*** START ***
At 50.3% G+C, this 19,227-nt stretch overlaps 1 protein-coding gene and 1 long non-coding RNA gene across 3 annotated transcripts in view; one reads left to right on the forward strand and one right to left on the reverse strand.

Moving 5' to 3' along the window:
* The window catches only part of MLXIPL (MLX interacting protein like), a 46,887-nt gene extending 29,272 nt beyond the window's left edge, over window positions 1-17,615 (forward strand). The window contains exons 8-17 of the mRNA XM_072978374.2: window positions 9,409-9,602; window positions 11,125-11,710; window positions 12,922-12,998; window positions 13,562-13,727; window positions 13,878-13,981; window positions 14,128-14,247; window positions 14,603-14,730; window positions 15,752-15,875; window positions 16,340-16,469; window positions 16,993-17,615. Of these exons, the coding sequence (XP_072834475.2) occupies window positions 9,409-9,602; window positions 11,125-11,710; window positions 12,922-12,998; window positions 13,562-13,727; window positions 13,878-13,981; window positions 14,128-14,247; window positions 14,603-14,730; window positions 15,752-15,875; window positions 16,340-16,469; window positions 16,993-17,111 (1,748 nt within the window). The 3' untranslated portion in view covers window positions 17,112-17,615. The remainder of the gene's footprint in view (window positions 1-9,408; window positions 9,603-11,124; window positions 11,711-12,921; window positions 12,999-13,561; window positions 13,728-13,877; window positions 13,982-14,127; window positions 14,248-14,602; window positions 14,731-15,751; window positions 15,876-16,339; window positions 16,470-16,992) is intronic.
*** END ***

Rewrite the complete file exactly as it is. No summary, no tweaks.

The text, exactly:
At 50.3% G+C, this 19,227-nt stretch overlaps 1 protein-coding gene and 1 long non-coding RNA gene across 3 annotated transcripts in view; one reads left to right on the forward strand and one right to left on the reverse strand.

Moving 5' to 3' along the window:
* The window catches only part of MLXIPL (MLX interacting protein like), a 46,887-nt gene extending 29,272 nt beyond the window's left edge, over window positions 1-17,615 (forward strand). The window contains exons 8-17 of the mRNA XM_072978374.2: window positions 9,409-9,602; window positions 11,125-11,710; window positions 12,922-12,998; window positions 13,562-13,727; window positions 13,878-13,981; window positions 14,128-14,247; window positions 14,603-14,730; window positions 15,752-15,875; window positions 16,340-16,469; window positions 16,993-17,615. Of these exons, the coding sequence (XP_072834475.2) occupies window positions 9,409-9,602; window positions 11,125-11,710; window positions 12,922-12,998; window positions 13,562-13,727; window positions 13,878-13,981; window positions 14,128-14,247; window positions 14,603-14,730; window positions 15,752-15,875; window positions 16,340-16,469; window positions 16,993-17,111 (1,748 nt within the window). The 3' untranslated portion in view covers window positions 17,112-17,615. The remainder of the gene's footprint in view (window positions 1-9,408; window positions 9,603-11,124; window positions 11,711-12,921; window positions 12,999-13,561; window positions 13,728-13,877; window positions 13,982-14,127; window positions 14,248-14,602; window positions 14,731-15,751; window positions 15,876-16,339; window positions 16,470-16,992) is intronic.